Education & Certifications
BSc, University of Ottawa, Biochemistry (2019)
BASc, University of Ottawa, Chemical Engineering (2019)
KAT6A and ENL Form an Epigenetic Transcriptional Control Module to Drive Critical Leukemogenic Gene-Expression Programs
2022; 12 (3): 792-811
Epigenetic programs are dysregulated in acute myeloid leukemia (AML) and help enforce an oncogenic state of differentiation arrest. To identify key epigenetic regulators of AML cell fate, we performed a differentiation-focused CRISPR screen in AML cells. This screen identified the histone acetyltransferase KAT6A as a novel regulator of myeloid differentiation that drives critical leukemogenic gene-expression programs. We show that KAT6A is the initiator of a newly described transcriptional control module in which KAT6A-catalyzed promoter H3K9ac is bound by the acetyl-lysine reader ENL, which in turn cooperates with a network of chromatin factors to induce transcriptional elongation. Inhibition of KAT6A has strong anti-AML phenotypes in vitro and in vivo, suggesting that KAT6A small-molecule inhibitors could be of high therapeutic interest for mono-therapy or combinatorial differentiation-based treatment of AML.AML is a poor-prognosis disease characterized by differentiation blockade. Through a cell-fate CRISPR screen, we identified KAT6A as a novel regulator of AML cell differentiation. Mechanistically, KAT6A cooperates with ENL in a "writer-reader" epigenetic transcriptional control module. These results uncover a new epigenetic dependency and therapeutic opportunity in AML. This article is highlighted in the In This Issue feature, p. 587.
View details for Web of Science ID 000767244100001
View details for PubMedID 34853079
View details for PubMedCentralID PMC8916037
Chromatin-state barriers enforce an irreversible mammalian cell fate decision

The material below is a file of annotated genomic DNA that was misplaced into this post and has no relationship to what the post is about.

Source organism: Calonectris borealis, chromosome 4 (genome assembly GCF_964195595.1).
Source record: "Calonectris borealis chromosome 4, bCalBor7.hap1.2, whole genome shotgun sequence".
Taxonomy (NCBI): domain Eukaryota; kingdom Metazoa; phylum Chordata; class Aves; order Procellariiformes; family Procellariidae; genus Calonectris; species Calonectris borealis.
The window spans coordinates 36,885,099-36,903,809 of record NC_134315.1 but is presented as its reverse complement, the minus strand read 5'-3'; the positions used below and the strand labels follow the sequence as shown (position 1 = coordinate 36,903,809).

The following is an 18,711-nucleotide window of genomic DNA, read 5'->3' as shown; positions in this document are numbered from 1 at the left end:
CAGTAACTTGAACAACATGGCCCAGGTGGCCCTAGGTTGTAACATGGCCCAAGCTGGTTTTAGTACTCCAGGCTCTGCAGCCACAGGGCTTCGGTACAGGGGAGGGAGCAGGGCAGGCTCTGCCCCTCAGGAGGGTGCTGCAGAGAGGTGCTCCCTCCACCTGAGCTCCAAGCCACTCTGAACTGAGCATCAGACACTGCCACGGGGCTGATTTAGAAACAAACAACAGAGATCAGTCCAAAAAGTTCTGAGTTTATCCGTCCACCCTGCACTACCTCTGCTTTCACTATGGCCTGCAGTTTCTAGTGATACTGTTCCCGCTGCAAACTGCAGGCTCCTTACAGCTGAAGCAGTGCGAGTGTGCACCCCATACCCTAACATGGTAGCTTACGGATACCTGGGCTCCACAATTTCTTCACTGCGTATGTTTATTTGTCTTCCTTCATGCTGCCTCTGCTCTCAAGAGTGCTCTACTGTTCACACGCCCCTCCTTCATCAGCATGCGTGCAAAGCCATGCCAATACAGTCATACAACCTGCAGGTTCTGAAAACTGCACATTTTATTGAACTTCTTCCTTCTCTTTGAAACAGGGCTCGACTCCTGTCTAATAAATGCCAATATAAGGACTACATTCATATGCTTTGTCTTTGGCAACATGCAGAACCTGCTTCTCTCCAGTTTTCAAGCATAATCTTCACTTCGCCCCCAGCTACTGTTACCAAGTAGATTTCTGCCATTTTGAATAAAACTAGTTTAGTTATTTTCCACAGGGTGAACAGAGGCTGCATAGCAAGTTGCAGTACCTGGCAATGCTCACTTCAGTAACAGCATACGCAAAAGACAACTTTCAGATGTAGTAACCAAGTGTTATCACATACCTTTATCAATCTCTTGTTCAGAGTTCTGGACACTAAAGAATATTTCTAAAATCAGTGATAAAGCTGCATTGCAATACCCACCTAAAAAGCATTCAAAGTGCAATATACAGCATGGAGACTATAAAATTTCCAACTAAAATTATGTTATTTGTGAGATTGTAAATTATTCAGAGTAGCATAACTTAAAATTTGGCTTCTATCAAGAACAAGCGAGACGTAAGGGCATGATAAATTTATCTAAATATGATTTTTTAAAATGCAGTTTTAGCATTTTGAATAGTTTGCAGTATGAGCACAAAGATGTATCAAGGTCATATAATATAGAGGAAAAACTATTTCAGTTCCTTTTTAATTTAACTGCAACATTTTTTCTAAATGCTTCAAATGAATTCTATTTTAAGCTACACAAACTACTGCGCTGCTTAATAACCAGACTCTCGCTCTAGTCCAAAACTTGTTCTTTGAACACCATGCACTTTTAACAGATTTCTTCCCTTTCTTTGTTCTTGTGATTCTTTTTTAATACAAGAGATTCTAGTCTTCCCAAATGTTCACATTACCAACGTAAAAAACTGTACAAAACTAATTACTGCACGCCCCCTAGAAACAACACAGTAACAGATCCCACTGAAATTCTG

2021; 37 (6): 109967
Stem and progenitor cells have the capacity to balance self-renewal and differentiation. Hematopoietic myeloid progenitors replenish more than 25 billion terminally differentiated neutrophils every day under homeostatic conditions and can increase this output in response to stress or infection. At what point along the spectrum of maturation do progenitors lose capacity for self-renewal and become irreversibly committed to differentiation? Using a system of conditional myeloid development that can be toggled between self-renewal and differentiation, we interrogate determinants of this "point of no return" in differentiation commitment. Irreversible commitment is due primarily to loss of open regulatory site access and disruption of a positive feedback transcription factor activation loop. Restoration of the transcription factor feedback loop extends the window of cell plasticity and alters the point of no return. These findings demonstrate how the chromatin state enforces and perpetuates cell fate and identify potential avenues for manipulating cell identity.
View details for DOI 10.1016/j.celrep.2021.109967
View details for Web of Science ID 000718274400006
View details for PubMedID 34758323
- Kinetic Model of Metabolism of Monoclonal Antibody Producing CHO Cells CURRENT METABOLOMICS 2018; 6 (3): 207-217